Another "hot" county contest will determine who will take the job of Belmont County sheriff. With Fred Thompson out of the race, having been defeated in the primary election, the sheriff race will pit Democrat Dick Flanagan against Republican candidate David M. Lucas.

Flanagan, a 17-year veteran Bellaire police officer, pulled off an upset victory in the Democrat primary over Thompson to gain the nomination. Lucas, who has 25 years experience as a sheriff's deputy, was unopposed for the Republican nomination.

Belmont County's first venture into a production bringing officials of the booming oil and gas industry in the Ohio Valley together with businesses that will have a pivotal role in the overall growth and development of this area, is proving to be an overwhelming success.

With five weeks before the Ohio Valley Regional Oil & Gas Expo is scheduled to be held on April 25, available space for exhibitors in the Carnes Center on Roscoe Road is nearly exhausted and arrangements are being made to provide additional space outdoors.

While there are 81 exhibitor spaces inside the Carnes Center, unlimited outdoor space is available adjacent to the center. During planning sessions for the event, it was noted that tents could be obtained for exhibitors should that become necessary. And it appears as of today it may be necessary.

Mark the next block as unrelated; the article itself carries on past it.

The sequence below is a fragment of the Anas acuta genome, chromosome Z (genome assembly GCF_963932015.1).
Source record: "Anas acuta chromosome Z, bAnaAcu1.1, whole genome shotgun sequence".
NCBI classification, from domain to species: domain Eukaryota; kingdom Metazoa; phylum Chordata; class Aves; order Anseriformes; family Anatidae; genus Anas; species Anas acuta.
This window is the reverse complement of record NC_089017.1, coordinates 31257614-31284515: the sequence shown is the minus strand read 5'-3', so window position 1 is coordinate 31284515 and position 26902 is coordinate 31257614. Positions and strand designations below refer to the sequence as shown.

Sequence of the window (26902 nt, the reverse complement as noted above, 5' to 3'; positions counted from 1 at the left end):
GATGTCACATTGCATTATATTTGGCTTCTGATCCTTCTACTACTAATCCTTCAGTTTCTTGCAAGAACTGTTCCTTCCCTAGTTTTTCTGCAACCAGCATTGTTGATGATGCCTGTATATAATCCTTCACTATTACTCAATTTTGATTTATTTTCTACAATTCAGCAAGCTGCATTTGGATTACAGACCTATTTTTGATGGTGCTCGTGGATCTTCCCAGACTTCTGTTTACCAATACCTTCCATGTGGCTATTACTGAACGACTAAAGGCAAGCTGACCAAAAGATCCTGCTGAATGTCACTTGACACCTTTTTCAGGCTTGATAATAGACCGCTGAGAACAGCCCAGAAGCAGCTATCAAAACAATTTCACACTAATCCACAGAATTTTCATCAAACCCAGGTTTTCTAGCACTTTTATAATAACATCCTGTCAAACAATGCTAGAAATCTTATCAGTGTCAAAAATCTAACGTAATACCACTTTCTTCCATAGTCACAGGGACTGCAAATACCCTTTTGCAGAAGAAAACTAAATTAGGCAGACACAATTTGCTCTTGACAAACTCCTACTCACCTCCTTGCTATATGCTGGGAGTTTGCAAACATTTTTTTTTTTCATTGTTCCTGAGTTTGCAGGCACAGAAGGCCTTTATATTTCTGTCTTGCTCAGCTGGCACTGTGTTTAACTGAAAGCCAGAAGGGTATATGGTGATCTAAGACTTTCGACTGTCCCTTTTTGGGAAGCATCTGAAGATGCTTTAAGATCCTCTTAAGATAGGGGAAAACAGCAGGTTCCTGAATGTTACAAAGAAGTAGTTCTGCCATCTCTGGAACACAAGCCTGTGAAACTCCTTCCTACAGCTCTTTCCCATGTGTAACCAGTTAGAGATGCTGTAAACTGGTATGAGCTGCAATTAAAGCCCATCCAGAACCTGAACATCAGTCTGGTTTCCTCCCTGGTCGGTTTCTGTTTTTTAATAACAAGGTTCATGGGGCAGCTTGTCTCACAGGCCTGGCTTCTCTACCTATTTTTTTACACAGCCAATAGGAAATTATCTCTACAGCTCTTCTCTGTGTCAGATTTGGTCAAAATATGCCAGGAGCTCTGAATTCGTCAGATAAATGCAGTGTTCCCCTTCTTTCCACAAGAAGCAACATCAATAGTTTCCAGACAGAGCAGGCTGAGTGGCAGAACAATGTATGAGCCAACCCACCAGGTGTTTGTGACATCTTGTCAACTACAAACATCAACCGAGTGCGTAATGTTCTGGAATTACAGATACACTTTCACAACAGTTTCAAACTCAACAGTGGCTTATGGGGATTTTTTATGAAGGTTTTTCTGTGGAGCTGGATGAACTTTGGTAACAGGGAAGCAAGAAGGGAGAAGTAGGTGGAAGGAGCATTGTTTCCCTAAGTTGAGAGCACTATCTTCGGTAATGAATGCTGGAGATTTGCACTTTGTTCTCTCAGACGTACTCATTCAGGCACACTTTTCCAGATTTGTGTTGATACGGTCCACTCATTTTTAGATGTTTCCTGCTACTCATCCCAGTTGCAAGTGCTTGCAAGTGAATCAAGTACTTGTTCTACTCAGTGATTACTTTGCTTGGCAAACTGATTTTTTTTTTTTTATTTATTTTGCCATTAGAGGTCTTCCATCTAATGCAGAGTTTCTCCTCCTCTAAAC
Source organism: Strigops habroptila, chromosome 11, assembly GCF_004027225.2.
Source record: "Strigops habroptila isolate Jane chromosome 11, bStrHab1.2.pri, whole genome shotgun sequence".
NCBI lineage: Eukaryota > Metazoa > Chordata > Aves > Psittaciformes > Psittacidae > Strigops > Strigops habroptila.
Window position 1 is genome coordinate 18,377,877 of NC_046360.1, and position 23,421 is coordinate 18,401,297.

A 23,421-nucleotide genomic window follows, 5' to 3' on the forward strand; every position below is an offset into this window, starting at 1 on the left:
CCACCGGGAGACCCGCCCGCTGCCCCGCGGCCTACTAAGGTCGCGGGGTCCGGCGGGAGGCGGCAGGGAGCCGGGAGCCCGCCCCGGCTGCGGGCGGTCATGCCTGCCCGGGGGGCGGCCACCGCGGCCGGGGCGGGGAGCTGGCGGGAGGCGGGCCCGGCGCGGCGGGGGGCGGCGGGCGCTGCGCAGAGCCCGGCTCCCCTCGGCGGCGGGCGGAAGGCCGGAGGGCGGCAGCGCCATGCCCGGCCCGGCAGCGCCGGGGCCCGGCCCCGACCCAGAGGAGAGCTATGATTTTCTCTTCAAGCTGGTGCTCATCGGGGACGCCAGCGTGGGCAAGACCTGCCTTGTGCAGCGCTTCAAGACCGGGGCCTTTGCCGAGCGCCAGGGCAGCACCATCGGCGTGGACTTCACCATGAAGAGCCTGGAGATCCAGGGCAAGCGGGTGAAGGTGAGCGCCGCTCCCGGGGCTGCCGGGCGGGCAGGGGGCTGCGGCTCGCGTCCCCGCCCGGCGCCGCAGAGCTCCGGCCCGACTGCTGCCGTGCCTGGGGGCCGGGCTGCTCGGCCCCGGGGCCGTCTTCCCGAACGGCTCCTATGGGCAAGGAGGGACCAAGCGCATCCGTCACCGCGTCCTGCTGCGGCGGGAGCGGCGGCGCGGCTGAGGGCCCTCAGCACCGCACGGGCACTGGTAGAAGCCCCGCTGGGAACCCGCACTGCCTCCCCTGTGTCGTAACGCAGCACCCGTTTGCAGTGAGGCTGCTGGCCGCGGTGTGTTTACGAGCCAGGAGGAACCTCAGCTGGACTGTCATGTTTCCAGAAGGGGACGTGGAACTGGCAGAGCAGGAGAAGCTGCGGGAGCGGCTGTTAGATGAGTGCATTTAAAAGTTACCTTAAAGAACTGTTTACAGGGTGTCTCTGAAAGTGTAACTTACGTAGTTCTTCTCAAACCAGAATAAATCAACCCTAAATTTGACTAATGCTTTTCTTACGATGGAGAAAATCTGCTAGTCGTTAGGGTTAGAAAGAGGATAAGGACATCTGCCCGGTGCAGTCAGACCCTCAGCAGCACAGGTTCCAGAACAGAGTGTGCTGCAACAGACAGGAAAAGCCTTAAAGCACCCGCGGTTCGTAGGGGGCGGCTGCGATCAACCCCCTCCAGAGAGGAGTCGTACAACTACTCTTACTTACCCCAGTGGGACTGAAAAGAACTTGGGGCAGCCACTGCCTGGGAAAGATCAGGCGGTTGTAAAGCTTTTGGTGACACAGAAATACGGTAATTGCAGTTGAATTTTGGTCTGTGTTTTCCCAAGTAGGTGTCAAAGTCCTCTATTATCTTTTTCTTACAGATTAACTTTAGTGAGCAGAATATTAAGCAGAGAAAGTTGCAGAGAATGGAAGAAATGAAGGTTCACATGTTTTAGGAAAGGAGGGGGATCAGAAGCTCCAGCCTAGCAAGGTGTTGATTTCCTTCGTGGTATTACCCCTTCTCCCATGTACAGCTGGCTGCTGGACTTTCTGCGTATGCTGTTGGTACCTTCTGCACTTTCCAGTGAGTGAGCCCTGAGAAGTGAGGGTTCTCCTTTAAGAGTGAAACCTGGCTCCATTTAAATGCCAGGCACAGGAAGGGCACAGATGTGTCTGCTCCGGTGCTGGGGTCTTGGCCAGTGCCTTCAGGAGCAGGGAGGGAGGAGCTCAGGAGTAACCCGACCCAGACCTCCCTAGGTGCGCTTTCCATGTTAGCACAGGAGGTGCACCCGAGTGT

"We are welcoming the large oil and gas industry companies to our area with open arms, but the real focus of this event is the Ohio Valley itself, and in particular Belmont County," exclaimed Belmont County commissioner Ginny Favede, who launched the plans for the first ever such expo in the county. And Port Authority director Larry Merry believes the event "will usher in an era of Belmont County as a powerhouse in domestic energy production."

For the past few weeks the Belmont County Soil & Water Conservation District has been getting applications to fill the position of operations manager - a position that has been vacant since last August when there was a mass resignation of office employees.

As of last Monday the district's board of directors is also looking for a Captina Creek Watershed Coordinator to fill the vacancy created by the resignation of Stephen Ferrante, who assumed the position just six months ago. Ferrante said his resignation was the result of "some differences."

With his departure the SWCD office is now staffed with just one full-time employee - Liza Butler, the wildlife and forestry specialist. She has also assumed putting the final details on the appearance in St. Clairsville on May 14 of Jack Hanna at a rally in behalf of the Captina Creek watershed. There is also one part-time employee, Pam Smutney.